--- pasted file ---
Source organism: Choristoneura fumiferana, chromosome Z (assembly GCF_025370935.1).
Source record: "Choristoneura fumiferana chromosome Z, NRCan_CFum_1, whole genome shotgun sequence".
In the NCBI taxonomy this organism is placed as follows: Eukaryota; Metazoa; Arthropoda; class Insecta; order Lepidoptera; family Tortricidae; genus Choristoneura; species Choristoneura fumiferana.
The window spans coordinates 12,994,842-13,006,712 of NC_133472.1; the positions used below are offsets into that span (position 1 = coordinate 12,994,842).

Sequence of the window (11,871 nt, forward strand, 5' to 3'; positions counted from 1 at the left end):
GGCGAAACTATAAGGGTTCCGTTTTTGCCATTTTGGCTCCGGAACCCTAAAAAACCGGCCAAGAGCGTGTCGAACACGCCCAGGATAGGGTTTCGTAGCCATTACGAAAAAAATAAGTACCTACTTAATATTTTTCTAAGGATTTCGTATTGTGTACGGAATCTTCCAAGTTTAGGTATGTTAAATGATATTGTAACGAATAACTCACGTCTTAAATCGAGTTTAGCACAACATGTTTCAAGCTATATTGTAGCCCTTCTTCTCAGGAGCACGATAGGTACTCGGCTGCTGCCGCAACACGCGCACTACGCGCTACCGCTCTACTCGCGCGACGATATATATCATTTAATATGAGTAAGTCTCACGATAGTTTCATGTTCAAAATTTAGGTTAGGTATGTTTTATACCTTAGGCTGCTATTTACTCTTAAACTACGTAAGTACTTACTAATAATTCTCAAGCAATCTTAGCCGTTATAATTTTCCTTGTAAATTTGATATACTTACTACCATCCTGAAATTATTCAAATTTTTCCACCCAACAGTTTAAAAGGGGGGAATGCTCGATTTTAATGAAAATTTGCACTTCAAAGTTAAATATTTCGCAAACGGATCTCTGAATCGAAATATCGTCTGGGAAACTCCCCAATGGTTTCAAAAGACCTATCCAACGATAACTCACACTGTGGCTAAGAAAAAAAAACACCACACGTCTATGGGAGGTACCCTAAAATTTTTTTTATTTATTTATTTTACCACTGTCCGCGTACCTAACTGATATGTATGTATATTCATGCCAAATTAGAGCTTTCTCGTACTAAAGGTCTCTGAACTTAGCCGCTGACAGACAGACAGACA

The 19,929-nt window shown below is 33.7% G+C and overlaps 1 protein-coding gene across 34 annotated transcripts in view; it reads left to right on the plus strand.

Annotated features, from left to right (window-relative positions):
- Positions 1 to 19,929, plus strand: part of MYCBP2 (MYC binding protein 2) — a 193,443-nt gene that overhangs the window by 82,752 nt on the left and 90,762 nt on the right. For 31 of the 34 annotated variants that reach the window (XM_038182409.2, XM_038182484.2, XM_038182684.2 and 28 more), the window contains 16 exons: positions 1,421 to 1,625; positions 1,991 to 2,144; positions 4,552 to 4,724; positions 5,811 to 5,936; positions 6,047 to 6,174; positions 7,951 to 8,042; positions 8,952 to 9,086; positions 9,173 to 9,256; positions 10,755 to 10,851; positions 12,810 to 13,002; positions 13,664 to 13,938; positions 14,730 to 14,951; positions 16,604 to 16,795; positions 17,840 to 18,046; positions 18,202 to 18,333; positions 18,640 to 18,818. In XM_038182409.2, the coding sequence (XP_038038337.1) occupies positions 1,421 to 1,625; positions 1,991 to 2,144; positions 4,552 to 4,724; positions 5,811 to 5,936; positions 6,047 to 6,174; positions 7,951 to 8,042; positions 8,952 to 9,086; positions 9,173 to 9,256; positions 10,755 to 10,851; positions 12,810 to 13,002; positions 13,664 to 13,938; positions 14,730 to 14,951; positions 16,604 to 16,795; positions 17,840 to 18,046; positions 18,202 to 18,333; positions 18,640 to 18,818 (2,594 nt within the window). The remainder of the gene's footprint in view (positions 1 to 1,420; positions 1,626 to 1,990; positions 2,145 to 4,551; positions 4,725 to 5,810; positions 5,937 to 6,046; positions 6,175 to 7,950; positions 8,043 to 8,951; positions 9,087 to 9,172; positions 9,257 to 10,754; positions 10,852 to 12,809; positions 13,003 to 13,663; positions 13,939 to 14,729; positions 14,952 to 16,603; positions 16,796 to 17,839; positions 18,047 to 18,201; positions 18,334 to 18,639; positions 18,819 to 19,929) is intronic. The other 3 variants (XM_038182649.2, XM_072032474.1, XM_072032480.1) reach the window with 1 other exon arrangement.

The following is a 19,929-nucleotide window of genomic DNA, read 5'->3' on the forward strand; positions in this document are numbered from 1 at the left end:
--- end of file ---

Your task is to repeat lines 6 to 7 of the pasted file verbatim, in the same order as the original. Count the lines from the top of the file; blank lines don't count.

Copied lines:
GGCGAAACTATAAGGGTTCCGTTTTTGCCATTTTGGCTCCGGAACCCTAAAAAACCGGCCAAGAGCGTGTCGAACACGCCCAGGATAGGGTTTCGTAGCCATTACGAAAAAAATAAGTACCTACTTAATATTTTTCTAAGGATTTCGTATTGTGTACGGAATCTTCCAAGTTTAGGTATGTTAAATGATATTGTAACGAATAACTCACGTCTTAAATCGAGTTTAGCACAACATGTTTCAAGCTATATTGTAGCCCTTCTTCTCAGGAGCACGATAGGTACTCGGCTGCTGCCGCAACACGCGCACTACGCGCTACCGCTCTACTCGCGCGACGATATATATCATTTAATATGAGTAAGTCTCACGATAGTTTCATGTTCAAAATTTAGGTTAGGTATGTTTTATACCTTAGGCTGCTATTTACTCTTAAACTACGTAAGTACTTACTAATAATTCTCAAGCAATCTTAGCCGTTATAATTTTCCTTGTAAATTTGATATACTTACTACCATCCTGAAATTATTCAAATTTTTCCACCCAACAGTTTAAAAGGGGGGAATGCTCGATTTTAATGAAAATTTGCACTTCAAAGTTAAATATTTCGCAAACGGATCTCTGAATCGAAATATCGTCTGGGAAACTCCCCAATGGTTTCAAAAGACCTATCCAACGATAACTCACACTGTGGCTAAGAAAAAAAAACACCACACGTCTATGGGAGGTACCCTAAAATTTTTTTTATTTATTTATTTTACCACTGTCCGCGTACCTAACTGATATGTATGTATATTCATGCCAAATTAGAGCTTTCTCGTACTAAAGGTCTCTGAACTTAGCCGCTGACAGACAGACAGACA

The 19,929-nt window shown below is 33.7% G+C and overlaps 1 protein-coding gene across 34 annotated transcripts in view; it reads left to right on the plus strand.